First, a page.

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Navigating Labor Law: Here’s What Startups Need To Know
By Jia Wertz, April 29, 2018
According to recent reports, 25 gas stations in New Jersey are being forced to pay more than $2 million as part of a wage settlement for violating the Fair Labor Standards Act. The settlement is the result of violations found during a series of investigations by the U.S. Department of Labor’s Wage and Hour Division. The investigation found that the gas station failed to pay its employees the federal minimum wage and also failed to pay employees for overtime.
Incidents like this are not rare. Last month alone, a number of businesses around the country were found to be in violation of federal, state and local wage laws. Often times these violations aren’t the result of nefarious intentions on behalf of employers. They’re often the result of ignorance — employers simply aren’t well-versed in the country’s wage laws and run afoul unintentionally.
Startup companies are especially at risk for running afoul of employment laws. Startups tend to be low on financial resources and manpower and as a result, they often can’t afford to have a legal team or a human resources department. But being unfamiliar with employment laws can come at a cost. An understanding of regulations like wage laws is a critical component of hiring and managing a team. Here are a few laws startups should be aware of to avoid breaking them.
Fair Labor Standards Act
The FLSA is a federal law that sets regulations for the minimum wage, overtime pay, record-keeping, and child labor standards. The law relates to both full-time and part-time workers in companies ranging from the private sector to governmental organizations. The FLSA sets a benchmark for employment standards, but states and local governments can also have their own employment laws.
Revised in 2009, the FLSA mandates a federal minimum wage of $7.25 per hour for nonexempt workers. Employees must also be paid overtime at a rate of not less than one and one-half times their regular rates of pay if they work more than 40 hours in a workweek.
There are, however, some exceptions to the FLSA. “The top three exemptions include Executive Exemption, Administrative Exemption and Professional Exemption. Plus there is also a Computer Professional exemption, which is relevant for IT employees and therefore, often relevant for startups,” says Sergei Lemberg, Managing Attorney at Lemberg Law.
These basic regulations are important to know for any startup looking to hire employees. Violating the law can result in costly fines and settlements in the case of a lawsuit.
But startups should also know that the FLSA does not govern vacation, holiday, severance, sick pay, pay raises or fringe benefits. Nor does it govern the amounts of time employees receive for meals, rest periods, holidays, or vacations. The FLSA also doesn’t include regulations related to employee terminations such as requiring employees to provide a discharge notice, reason for discharge, or immediate payment of final wages. These are up to each company’s discretion.
Equal Pay Act
While the FLSA doesn’t govern the kinds of pay, vacation and benefits granted to employees beyond the minimum wage and overtime pay, the government does require that employees are paid fairly. The Equal Pay Act requires that employees receive equal pay for equal work, regardless of gender.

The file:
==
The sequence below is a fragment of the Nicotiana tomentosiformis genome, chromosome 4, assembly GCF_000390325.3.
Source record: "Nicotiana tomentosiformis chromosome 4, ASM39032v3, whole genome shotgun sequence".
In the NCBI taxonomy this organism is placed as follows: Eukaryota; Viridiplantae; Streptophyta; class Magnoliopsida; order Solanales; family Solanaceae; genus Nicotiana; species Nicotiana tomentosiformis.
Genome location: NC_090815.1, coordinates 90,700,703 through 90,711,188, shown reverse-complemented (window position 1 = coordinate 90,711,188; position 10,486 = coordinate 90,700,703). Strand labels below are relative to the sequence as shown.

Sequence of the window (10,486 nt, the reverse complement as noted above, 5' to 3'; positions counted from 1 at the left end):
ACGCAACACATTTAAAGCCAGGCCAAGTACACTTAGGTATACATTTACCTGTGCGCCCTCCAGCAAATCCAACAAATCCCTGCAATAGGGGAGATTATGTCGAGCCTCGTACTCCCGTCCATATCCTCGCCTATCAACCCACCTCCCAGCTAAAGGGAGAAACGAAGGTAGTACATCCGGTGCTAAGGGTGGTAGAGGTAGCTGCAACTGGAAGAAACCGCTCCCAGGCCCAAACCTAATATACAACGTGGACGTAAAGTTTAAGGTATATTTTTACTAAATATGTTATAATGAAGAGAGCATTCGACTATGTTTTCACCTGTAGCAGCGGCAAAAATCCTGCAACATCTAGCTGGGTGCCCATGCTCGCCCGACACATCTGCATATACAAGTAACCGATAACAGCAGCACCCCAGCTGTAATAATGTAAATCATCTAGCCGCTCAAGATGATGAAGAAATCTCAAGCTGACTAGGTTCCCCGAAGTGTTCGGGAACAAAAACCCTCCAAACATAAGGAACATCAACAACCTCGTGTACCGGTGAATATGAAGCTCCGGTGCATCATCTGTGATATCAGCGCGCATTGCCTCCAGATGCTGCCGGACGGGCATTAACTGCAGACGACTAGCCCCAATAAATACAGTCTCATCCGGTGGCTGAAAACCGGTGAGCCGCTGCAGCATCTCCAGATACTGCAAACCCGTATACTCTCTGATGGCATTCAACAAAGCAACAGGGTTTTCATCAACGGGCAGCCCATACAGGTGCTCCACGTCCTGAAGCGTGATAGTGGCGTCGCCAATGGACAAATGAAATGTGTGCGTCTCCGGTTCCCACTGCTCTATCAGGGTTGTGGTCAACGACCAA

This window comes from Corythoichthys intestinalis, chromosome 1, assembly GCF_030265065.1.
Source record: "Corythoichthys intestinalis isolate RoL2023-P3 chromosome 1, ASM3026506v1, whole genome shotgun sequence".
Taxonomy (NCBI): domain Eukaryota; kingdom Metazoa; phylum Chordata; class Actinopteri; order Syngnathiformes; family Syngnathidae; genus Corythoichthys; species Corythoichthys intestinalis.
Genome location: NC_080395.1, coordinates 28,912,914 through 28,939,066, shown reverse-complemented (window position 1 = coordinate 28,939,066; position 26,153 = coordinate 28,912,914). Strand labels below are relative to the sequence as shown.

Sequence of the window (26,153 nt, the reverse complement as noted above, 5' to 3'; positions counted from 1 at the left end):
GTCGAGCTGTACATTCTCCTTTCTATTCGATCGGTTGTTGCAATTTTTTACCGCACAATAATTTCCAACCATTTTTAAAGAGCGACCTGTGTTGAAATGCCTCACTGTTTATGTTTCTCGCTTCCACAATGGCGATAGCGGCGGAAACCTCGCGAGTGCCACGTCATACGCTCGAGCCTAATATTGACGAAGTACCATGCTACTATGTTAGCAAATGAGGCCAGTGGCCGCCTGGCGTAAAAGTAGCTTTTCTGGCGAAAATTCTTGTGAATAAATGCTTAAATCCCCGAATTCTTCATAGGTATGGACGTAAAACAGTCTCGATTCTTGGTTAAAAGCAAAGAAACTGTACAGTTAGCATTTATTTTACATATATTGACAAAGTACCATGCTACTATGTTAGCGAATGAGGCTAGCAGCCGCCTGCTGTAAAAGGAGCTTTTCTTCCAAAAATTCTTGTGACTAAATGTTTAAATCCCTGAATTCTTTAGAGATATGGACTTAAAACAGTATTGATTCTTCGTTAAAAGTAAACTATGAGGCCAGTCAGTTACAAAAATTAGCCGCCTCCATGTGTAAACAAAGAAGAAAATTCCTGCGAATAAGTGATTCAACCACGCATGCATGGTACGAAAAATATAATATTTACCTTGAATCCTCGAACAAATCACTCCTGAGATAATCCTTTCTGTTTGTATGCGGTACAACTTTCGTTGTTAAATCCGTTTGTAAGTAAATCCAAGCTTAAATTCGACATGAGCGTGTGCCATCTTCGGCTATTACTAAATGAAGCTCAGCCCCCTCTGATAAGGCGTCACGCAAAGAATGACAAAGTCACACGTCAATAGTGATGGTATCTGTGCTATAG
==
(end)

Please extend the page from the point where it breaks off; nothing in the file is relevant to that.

This means that employers must pay equal wages to men and women who perform jobs that require the same amount of skill, effort and responsibility, and that are performed under similar working conditions. In the case of a pay discrepancy, the law mandates that an employer cannot reduce another employee’s pay to resolve the disparity. Instead, the lower paid employee must receive a raise to bring them to the same level as their counterpart.
As more and more women are coming forward to speak out against sexism in the workplace, including sexual harassment and discrimination, it is vitally important for companies to position themselves on the right side of pay equity. Not only can wage discrimination lead to costly lawsuits, it’s also not good for a startup’s public image. For those companies just starting out, it’s important to signal to the public that you have a grasp of labor law and treat your employees fairly.
Economic Realities Test
Navigating labor laws can be a difficult task, but the government has developed additional resources to help employers. The Economic Realities Test was created to determine whether a worker is a contractor or an employee. The test is used to determines who is exempt from FLSA regulations.
Exemptions often apply to executives, administrators, professionals and information technology workers, most commonly the salaried employees at a company. For example, for many salaried employees, mandates regarding overtime pay do not apply because work is dependent on the completion of tasks, not the number of hours worked.
“One common misperception, even among some lawyers, is that salaried employees are automatically exempt. This is not correct; exemption is based on job duties,” adds Lemberg. The reason for part of this misconception is that federal guidance has shifted. In 2015 the Department of Labor issued informal guidance on what classified a worker as an independent contractor, exempt from the FLSA. But in 2017, the DOL withdrew that guidance. Now, these decisions are often left up to the courts to decide. For this reason, in order to protect themselves, startups should do their best to familiarize themselves with these laws and bring in professional help when issues arise.